Savage Systems examines the emergence of the concepts of "religion"and "religions" on colonial frontiers. The book offers a detailed analysis of the ways in which European travelers, missionaries, settlers, and government agents, as well as indigenous Africans, engaged in the comparison of alternative religious ways of life as one dimension of intercultural contact. Focusing primarily on ninteenth-century frontier relations, David Chidester demonstrates that the terms and conditions for comparison--including a discrouse about "otherness" that were established during this period still remains.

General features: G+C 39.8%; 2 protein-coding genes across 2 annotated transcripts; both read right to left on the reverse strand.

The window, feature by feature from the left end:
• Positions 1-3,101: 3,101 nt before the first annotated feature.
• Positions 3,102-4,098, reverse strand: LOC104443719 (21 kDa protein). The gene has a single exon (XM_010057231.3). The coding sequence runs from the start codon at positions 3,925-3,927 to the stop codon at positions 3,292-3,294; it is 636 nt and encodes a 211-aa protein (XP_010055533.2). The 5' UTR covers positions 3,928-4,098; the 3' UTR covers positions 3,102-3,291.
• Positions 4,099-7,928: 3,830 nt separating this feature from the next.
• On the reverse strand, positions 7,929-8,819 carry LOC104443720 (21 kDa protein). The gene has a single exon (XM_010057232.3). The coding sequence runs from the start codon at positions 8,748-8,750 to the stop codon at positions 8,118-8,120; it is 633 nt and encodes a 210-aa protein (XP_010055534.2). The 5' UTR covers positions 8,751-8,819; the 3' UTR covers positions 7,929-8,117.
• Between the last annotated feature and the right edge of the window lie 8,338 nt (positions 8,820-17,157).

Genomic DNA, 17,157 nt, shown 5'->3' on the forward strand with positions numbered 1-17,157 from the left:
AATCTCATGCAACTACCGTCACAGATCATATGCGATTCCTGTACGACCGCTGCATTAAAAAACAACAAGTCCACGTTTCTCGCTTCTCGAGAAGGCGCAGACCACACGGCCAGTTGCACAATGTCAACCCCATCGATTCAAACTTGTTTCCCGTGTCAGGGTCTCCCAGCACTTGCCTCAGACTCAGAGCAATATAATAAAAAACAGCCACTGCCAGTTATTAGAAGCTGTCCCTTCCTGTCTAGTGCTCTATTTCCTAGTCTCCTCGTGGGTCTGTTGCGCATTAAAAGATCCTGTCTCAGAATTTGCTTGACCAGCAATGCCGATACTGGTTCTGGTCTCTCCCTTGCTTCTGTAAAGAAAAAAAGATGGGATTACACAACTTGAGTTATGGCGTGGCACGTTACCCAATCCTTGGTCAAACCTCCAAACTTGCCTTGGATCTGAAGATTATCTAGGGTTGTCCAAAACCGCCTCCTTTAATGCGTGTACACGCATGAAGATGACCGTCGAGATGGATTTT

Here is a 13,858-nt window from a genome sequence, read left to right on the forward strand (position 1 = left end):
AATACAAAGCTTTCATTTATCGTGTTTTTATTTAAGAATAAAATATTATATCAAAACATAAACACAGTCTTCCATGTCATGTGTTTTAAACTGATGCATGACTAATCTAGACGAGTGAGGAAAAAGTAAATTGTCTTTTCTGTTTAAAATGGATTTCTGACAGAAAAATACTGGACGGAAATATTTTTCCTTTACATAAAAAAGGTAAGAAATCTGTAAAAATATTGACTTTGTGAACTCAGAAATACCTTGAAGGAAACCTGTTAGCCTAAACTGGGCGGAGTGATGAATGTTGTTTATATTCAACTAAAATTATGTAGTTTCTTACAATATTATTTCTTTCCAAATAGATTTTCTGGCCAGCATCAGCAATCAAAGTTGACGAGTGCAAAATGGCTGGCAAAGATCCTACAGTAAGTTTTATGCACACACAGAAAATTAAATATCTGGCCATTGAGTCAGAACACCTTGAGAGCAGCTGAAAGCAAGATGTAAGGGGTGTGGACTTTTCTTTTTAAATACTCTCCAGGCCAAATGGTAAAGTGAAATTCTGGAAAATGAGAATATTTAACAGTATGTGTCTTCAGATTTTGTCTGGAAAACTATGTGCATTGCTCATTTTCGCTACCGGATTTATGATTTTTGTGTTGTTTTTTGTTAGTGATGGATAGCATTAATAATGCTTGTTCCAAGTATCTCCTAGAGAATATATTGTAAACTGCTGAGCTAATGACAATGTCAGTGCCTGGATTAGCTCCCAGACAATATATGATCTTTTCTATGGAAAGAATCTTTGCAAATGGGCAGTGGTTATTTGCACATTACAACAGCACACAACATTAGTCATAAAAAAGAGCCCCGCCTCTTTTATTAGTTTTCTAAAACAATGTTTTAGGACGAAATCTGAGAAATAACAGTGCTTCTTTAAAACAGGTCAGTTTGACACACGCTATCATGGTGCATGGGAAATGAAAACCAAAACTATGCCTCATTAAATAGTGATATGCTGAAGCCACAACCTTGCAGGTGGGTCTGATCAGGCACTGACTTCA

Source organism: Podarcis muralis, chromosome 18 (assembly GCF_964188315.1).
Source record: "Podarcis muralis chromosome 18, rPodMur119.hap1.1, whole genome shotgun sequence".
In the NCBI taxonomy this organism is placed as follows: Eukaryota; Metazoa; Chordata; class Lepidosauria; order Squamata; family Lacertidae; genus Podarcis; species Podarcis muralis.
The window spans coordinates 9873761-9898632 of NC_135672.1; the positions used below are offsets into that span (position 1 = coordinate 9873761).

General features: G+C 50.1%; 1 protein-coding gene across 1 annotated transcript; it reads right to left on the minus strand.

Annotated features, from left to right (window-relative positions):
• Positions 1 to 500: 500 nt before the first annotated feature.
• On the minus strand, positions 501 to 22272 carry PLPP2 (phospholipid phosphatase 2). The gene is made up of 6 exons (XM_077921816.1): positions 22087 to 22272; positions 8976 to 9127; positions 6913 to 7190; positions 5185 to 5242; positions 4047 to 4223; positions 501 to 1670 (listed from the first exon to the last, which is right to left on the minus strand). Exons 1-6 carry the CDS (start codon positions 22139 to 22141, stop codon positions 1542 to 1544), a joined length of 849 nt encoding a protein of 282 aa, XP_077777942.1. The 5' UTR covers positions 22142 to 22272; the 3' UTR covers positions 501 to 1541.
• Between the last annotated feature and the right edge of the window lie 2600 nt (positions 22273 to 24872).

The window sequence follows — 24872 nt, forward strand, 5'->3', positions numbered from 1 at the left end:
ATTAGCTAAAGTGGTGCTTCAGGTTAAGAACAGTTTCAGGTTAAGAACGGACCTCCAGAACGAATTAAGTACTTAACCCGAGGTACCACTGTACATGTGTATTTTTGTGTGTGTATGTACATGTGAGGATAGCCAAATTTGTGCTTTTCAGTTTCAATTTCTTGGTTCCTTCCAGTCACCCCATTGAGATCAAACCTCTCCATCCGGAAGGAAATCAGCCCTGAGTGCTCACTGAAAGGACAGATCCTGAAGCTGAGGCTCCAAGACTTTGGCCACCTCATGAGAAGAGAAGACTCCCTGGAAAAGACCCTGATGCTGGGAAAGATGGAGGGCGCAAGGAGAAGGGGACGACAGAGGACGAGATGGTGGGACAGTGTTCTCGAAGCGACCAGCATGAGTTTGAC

A volume in the series Studies in Religion and Culture

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